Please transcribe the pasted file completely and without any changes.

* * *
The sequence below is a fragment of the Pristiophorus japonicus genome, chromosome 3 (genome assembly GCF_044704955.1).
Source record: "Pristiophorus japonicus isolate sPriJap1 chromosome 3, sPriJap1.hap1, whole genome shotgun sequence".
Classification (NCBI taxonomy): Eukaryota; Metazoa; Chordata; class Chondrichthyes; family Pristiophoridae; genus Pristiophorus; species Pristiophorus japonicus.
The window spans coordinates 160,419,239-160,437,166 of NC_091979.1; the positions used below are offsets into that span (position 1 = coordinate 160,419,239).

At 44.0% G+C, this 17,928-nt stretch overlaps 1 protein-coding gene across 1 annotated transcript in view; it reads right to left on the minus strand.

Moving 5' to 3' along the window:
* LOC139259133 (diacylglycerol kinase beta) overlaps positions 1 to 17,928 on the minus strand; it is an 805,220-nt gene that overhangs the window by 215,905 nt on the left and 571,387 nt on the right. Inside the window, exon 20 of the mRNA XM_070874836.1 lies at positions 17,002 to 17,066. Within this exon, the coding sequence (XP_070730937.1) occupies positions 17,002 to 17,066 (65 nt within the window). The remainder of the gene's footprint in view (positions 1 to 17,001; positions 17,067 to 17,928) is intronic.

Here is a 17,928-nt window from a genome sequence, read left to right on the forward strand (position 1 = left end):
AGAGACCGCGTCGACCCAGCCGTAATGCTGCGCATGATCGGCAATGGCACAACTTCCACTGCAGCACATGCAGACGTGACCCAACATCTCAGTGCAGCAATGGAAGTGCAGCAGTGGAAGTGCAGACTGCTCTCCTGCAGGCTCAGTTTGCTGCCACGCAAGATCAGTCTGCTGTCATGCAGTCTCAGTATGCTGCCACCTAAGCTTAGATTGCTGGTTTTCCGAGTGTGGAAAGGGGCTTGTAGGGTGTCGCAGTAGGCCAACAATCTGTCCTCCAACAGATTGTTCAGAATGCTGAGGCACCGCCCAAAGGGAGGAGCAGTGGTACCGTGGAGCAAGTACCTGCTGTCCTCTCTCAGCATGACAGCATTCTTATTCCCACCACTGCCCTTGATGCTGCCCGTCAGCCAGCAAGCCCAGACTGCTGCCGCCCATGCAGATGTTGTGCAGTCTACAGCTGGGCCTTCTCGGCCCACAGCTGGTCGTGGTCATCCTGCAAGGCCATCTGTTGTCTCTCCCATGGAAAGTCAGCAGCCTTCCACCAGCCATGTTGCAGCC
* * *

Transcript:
The sequence below is a fragment of the Pristiophorus japonicus genome, chromosome 3 (genome assembly GCF_044704955.1).
Source record: "Pristiophorus japonicus isolate sPriJap1 chromosome 3, sPriJap1.hap1, whole genome shotgun sequence".
Classification (NCBI taxonomy): Eukaryota; Metazoa; Chordata; class Chondrichthyes; family Pristiophoridae; genus Pristiophorus; species Pristiophorus japonicus.
The window spans coordinates 160,419,239-160,437,166 of NC_091979.1; the positions used below are offsets into that span (position 1 = coordinate 160,419,239).

At 44.0% G+C, this 17,928-nt stretch overlaps 1 protein-coding gene across 1 annotated transcript in view; it reads right to left on the minus strand.

Moving 5' to 3' along the window:
* LOC139259133 (diacylglycerol kinase beta) overlaps positions 1 to 17,928 on the minus strand; it is an 805,220-nt gene that overhangs the window by 215,905 nt on the left and 571,387 nt on the right. Inside the window, exon 20 of the mRNA XM_070874836.1 lies at positions 17,002 to 17,066. Within this exon, the coding sequence (XP_070730937.1) occupies positions 17,002 to 17,066 (65 nt within the window). The remainder of the gene's footprint in view (positions 1 to 17,001; positions 17,067 to 17,928) is intronic.

Here is a 17,928-nt window from a genome sequence, read left to right on the forward strand (position 1 = left end):
AGAGACCGCGTCGACCCAGCCGTAATGCTGCGCATGATCGGCAATGGCACAACTTCCACTGCAGCACATGCAGACGTGACCCAACATCTCAGTGCAGCAATGGAAGTGCAGCAGTGGAAGTGCAGACTGCTCTCCTGCAGGCTCAGTTTGCTGCCACGCAAGATCAGTCTGCTGTCATGCAGTCTCAGTATGCTGCCACCTAAGCTTAGATTGCTGGTTTTCCGAGTGTGGAAAGGGGCTTGTAGGGTGTCGCAGTAGGCCAACAATCTGTCCTCCAACAGATTGTTCAGAATGCTGAGGCACCGCCCAAAGGGAGGAGCAGTGGTACCGTGGAGCAAGTACCTGCTGTCCTCTCTCAGCATGACAGCATTCTTATTCCCACCACTGCCCTTGATGCTGCCCGTCAGCCAGCAAGCCCAGACTGCTGCCGCCCATGCAGATGTTGTGCAGTCTACAGCTGGGCCTTCTCGGCCCACAGCTGGTCGTGGTCATCCTGCAAGGCCATCTGTTGTCTCTCCCATGGAAAGTCAGCAGCCTTCCACCAGCCATGTTGCAGCC